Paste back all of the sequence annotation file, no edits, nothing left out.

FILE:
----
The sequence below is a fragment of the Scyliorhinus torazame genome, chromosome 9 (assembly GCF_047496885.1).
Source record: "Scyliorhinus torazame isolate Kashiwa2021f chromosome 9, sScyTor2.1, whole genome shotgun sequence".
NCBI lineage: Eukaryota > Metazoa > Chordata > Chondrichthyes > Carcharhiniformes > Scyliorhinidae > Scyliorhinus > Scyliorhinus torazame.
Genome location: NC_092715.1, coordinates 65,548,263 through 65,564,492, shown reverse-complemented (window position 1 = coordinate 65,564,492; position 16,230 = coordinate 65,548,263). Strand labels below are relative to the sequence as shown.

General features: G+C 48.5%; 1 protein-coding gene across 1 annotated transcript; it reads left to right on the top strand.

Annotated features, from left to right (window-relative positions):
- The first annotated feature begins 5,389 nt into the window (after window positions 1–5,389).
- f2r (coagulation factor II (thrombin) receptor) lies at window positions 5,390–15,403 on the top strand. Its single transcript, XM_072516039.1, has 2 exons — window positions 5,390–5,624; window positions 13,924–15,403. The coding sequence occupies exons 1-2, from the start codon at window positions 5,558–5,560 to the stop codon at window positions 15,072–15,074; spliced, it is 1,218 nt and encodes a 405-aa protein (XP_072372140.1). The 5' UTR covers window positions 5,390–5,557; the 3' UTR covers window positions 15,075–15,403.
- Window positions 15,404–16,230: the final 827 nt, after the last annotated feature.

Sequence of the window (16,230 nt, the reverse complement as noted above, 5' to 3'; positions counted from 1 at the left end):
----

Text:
The sequence below is a fragment of the Scyliorhinus torazame genome, chromosome 9 (assembly GCF_047496885.1).
Source record: "Scyliorhinus torazame isolate Kashiwa2021f chromosome 9, sScyTor2.1, whole genome shotgun sequence".
NCBI lineage: Eukaryota > Metazoa > Chordata > Chondrichthyes > Carcharhiniformes > Scyliorhinidae > Scyliorhinus > Scyliorhinus torazame.
Genome location: NC_092715.1, coordinates 65,548,263 through 65,564,492, shown reverse-complemented (window position 1 = coordinate 65,564,492; position 16,230 = coordinate 65,548,263). Strand labels below are relative to the sequence as shown.

General features: G+C 48.5%; 1 protein-coding gene across 1 annotated transcript; it reads left to right on the top strand.

Annotated features, from left to right (window-relative positions):
- The first annotated feature begins 5,389 nt into the window (after window positions 1–5,389).
- f2r (coagulation factor II (thrombin) receptor) lies at window positions 5,390–15,403 on the top strand. Its single transcript, XM_072516039.1, has 2 exons — window positions 5,390–5,624; window positions 13,924–15,403. The coding sequence occupies exons 1-2, from the start codon at window positions 5,558–5,560 to the stop codon at window positions 15,072–15,074; spliced, it is 1,218 nt and encodes a 405-aa protein (XP_072372140.1). The 5' UTR covers window positions 5,390–5,557; the 3' UTR covers window positions 15,075–15,403.
- Window positions 15,404–16,230: the final 827 nt, after the last annotated feature.

Sequence of the window (16,230 nt, the reverse complement as noted above, 5' to 3'; positions counted from 1 at the left end):